Jerry Fink’s lightbulb moment came 20 years ago when he swapped out some old toilets in an aging building and saw a 60% water saving. Today, with partners David Kim and Derek Chen, The Bascom Group has completed over $8.5 billion in real estate transactions and has built recycling into how they do business.

“Looking back, I think we were doing green activities before green even became popular,” says Fink. “Back then it was all about reducing expenses but we didn’t realize that we were acting green until green became more popular. We looked for ways to reduce utility costs with energy efficient lights, low flow toilets and showerheads, gas monitoring and efficiency devices. Most importantly we realized that the best way to incentivize the environment is to make it financially attractive,” he says.

This has included the creation of attractive, desert-type landscaping to reduce water usage and clever insulating techniques that cut utility costs. The firm is focused on sustainability and the environment and rather than creating new products they look for ways to use existing materials to revitalize and renovate existing buildings. “Bascom has always strived to find a balance of people, planet and profits,” says Chen. “Rather than throw away materials we look to reuse them within other communities,” he says.

Fink acquires and renovates buildings that are suffering from lack of maintenance, typically 10 to 40 years old, and the team put together a business plan to reposition the property. Tenants in the building are happy with the improved living conditions and the surrounding community is happy to see the revitalization of their neighborhood. They also see people putting money into the improvement of the community.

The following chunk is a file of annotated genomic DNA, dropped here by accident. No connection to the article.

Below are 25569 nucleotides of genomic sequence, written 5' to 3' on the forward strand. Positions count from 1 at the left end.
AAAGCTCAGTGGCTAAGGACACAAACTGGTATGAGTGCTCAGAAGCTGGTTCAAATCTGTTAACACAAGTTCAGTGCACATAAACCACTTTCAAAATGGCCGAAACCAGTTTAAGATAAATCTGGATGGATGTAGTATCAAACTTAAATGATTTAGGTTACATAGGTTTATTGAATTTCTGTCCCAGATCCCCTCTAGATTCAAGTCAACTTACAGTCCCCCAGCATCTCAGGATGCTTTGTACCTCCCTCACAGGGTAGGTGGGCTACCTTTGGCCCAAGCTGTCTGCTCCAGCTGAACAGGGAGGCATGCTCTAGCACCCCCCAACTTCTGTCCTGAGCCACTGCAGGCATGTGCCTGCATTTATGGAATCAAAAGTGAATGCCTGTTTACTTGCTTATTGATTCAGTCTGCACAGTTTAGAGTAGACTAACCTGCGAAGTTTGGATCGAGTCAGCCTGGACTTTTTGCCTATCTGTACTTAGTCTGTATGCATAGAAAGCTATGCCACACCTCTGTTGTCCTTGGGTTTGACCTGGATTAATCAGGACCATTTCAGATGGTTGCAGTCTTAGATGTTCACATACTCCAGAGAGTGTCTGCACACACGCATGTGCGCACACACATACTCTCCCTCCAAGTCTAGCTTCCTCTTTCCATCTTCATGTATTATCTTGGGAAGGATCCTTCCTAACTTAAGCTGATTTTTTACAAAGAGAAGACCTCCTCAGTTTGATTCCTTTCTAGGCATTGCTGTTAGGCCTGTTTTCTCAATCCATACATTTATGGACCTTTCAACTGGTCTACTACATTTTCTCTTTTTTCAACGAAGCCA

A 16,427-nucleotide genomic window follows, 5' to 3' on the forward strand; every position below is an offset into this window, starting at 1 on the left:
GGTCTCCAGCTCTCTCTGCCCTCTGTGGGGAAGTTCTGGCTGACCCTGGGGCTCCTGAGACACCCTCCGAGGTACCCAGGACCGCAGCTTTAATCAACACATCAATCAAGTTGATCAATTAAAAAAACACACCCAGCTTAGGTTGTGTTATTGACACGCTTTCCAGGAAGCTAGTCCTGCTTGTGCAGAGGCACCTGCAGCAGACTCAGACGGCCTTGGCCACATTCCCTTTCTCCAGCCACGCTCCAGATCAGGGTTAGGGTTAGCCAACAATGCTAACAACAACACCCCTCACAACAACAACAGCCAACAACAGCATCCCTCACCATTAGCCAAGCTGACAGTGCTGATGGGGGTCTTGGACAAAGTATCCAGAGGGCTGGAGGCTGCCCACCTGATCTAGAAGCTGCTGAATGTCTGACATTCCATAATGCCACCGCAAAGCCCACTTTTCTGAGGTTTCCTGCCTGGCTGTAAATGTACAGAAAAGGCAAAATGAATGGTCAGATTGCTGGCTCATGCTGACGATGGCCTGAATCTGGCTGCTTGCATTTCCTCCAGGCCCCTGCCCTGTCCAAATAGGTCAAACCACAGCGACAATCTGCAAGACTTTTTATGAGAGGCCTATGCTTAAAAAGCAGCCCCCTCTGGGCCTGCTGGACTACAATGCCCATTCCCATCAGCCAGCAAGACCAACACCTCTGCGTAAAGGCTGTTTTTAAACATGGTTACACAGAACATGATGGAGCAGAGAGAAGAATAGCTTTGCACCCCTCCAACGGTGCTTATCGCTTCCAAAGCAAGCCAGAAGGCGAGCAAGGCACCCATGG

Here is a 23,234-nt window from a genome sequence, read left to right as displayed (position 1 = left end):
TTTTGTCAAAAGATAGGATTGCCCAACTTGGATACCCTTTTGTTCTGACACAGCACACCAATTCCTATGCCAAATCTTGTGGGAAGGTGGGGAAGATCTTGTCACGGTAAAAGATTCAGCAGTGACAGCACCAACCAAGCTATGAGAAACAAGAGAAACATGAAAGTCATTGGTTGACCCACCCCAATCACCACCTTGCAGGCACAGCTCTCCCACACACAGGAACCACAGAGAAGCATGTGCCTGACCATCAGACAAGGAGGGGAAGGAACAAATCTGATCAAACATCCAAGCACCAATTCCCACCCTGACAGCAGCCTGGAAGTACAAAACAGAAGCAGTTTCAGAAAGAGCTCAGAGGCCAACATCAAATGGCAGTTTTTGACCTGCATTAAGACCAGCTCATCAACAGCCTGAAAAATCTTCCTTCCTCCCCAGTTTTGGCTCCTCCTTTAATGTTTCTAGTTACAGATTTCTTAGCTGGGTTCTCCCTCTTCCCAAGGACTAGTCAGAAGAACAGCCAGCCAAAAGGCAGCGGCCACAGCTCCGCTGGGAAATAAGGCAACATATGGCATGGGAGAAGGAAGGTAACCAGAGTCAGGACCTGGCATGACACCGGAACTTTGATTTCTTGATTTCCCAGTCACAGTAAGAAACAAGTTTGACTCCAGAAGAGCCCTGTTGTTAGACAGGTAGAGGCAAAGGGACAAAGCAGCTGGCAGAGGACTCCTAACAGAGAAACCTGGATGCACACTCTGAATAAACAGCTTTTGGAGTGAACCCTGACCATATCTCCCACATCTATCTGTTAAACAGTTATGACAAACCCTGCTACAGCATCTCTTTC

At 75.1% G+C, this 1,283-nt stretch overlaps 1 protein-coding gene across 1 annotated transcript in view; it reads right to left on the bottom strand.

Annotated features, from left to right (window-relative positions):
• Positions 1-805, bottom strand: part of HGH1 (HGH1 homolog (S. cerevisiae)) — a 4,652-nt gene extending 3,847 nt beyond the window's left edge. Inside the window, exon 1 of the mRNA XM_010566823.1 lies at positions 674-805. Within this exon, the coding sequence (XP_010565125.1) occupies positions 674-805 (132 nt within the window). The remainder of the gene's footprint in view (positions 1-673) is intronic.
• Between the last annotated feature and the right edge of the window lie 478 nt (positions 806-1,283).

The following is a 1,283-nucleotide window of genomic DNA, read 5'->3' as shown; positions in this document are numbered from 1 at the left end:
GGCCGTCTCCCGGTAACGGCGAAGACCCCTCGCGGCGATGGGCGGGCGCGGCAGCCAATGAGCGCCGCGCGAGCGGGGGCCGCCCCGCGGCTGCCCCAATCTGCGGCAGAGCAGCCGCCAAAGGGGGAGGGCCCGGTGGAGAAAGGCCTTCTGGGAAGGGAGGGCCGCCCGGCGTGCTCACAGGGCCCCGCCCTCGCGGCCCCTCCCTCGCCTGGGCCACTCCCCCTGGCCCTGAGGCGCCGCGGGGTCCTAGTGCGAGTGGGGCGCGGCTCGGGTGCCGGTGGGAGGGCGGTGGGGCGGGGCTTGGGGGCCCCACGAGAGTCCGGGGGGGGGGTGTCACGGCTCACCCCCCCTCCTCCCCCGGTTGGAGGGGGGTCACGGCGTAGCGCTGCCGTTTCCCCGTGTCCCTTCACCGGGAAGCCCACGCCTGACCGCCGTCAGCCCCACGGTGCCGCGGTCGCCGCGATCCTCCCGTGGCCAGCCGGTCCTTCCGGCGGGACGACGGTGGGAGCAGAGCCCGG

Fink knows that even his talented team does not have all the answers. “I consider a good leader someone who hires people that are better and smarter than they are,” says Fink. “You should also empower employees with responsibilities and the authority to make decisions and take action.” While Fink says an alternative to what they do would be creating new buildings he has always felt that by revitalizing older ones they help preserve the character and culture of an area.

“We try and find building materials within a short radius of the property we’re working on,” he says. “And use local vendors and construction workers that live nearby to help minimize CO2 emissions from commuting to the workplace. It also gives local people a sense of pride to be helping improve their neighborhood,” he says.